The “I can endure misery” mindset was helpful when I was pregnant. I continued working out and playing volleyball, since the endorphins helped me not puke all the time. I still walked my rescue dogs for miles. My only concession to pregnancy was lighter weights and no squats.

This astounded people.

Continue reading To Coddle, or Not to Coddle? (#246)

Andy’s Guide to Gift-Giving (and Marriage) #245

Once upon a time, my future husband gave me thoughtful, expensive presents. On one of our early dates, we rode an elephant together (before we knew better, sorry, wildlife defenders everywhere). Elephants had been my favorite animal as a child, in part because “elephants never forget.” Not being forgotten is the childhood fantasy of every middle child in an enormous family who has been left at school, ballet, or the Trailways bus station.

Andy didn’t forget why I loved elephants or our date. Andy got me a gold and emerald elephant pendant for Christmas that year.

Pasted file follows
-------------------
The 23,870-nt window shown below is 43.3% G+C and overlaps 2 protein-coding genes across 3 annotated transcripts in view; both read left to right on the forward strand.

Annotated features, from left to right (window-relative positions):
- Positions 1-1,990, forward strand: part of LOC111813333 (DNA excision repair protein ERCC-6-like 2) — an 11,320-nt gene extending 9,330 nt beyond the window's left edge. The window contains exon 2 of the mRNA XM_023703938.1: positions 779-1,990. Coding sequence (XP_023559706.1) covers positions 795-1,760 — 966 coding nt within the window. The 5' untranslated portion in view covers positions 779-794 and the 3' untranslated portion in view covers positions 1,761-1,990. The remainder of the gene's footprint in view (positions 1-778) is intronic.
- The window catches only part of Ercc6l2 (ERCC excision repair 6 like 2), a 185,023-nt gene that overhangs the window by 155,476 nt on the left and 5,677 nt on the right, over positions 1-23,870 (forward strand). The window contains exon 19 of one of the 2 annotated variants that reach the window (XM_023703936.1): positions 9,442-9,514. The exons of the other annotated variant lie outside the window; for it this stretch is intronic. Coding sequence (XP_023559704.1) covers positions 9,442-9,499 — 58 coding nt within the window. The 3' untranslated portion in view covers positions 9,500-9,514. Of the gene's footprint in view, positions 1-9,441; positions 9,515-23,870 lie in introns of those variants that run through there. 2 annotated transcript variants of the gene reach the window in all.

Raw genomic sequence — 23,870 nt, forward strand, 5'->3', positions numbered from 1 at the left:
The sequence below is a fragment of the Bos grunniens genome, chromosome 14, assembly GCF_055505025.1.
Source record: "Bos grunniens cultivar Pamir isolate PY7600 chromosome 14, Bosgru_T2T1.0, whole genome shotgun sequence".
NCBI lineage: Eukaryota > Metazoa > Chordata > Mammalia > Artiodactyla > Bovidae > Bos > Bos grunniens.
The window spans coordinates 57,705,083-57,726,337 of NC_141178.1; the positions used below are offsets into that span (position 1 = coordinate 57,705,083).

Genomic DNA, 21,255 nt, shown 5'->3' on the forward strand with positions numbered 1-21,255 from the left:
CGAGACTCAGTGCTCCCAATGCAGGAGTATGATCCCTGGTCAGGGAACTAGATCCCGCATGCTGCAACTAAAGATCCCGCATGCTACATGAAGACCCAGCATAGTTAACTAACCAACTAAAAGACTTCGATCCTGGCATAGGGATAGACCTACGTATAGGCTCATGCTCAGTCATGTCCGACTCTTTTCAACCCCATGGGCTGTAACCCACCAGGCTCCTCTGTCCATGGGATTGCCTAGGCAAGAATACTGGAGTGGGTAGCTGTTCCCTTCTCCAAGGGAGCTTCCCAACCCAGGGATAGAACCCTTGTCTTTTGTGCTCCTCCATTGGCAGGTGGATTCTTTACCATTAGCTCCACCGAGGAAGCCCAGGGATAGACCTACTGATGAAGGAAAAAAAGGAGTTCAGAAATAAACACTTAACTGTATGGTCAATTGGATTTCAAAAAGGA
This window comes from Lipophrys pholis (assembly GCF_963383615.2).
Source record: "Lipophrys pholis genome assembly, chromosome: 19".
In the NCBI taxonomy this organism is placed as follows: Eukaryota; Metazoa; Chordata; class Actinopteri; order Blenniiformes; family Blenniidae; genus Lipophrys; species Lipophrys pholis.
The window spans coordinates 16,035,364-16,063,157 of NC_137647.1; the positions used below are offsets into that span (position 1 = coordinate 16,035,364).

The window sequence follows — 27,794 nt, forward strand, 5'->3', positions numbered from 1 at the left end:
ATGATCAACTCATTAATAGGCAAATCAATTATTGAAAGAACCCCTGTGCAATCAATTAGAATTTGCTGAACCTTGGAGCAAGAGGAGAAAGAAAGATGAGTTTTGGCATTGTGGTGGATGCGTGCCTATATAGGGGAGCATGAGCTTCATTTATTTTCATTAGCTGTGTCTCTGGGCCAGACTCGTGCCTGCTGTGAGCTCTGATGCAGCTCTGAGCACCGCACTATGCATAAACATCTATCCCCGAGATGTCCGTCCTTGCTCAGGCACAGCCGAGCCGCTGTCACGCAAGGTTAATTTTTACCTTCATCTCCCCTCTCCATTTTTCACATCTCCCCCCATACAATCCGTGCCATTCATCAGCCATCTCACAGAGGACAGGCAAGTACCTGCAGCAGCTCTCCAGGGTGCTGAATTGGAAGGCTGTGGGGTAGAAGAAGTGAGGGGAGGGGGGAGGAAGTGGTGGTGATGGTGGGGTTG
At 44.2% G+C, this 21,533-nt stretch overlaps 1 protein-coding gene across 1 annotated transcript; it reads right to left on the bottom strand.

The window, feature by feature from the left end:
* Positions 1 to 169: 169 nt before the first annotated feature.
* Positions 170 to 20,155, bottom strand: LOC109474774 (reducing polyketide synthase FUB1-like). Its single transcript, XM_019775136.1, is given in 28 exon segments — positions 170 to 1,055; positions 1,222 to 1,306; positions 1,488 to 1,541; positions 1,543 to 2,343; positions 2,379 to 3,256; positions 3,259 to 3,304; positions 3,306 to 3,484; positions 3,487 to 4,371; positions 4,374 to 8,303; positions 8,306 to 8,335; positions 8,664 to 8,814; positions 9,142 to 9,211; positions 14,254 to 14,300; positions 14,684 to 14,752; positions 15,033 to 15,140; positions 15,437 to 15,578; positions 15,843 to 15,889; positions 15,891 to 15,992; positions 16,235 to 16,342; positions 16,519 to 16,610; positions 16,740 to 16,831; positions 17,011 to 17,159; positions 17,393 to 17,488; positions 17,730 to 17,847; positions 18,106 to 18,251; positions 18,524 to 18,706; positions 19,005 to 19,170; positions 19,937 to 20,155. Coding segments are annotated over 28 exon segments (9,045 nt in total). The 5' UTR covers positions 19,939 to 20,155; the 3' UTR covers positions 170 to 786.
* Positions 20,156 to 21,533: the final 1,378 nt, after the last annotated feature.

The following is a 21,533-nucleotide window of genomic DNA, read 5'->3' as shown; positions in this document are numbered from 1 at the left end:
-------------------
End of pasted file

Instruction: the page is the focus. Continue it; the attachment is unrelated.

Andy learned I liked old-fashioned, unique jewelry. He found an Edwardian ring design and worked with a jeweler to have it modified and cast in platinum for an engagement ring. 

I said yes. Eventually

Continue reading Andy’s Guide to Gift-Giving (and Marriage) #245

Snapped (#241)

My ex-debutante mother trained my siblings and me to be good hosts. She also trained us to be good guests. We brought bread and butter gifts. We found something to compliment in every home. We ate whatever food was placed in front of us without complaint and insisted on helping with the dishes. 

We were groomed to make social occasions run smoothly, with nary a scene. White Anglo Saxon Protestants (i.e., WASPs) with social pretensions avoid conflict and HATE scenes. They are a symbol of ugliness and failure. 

And so common.

Continue reading Snapped (#241)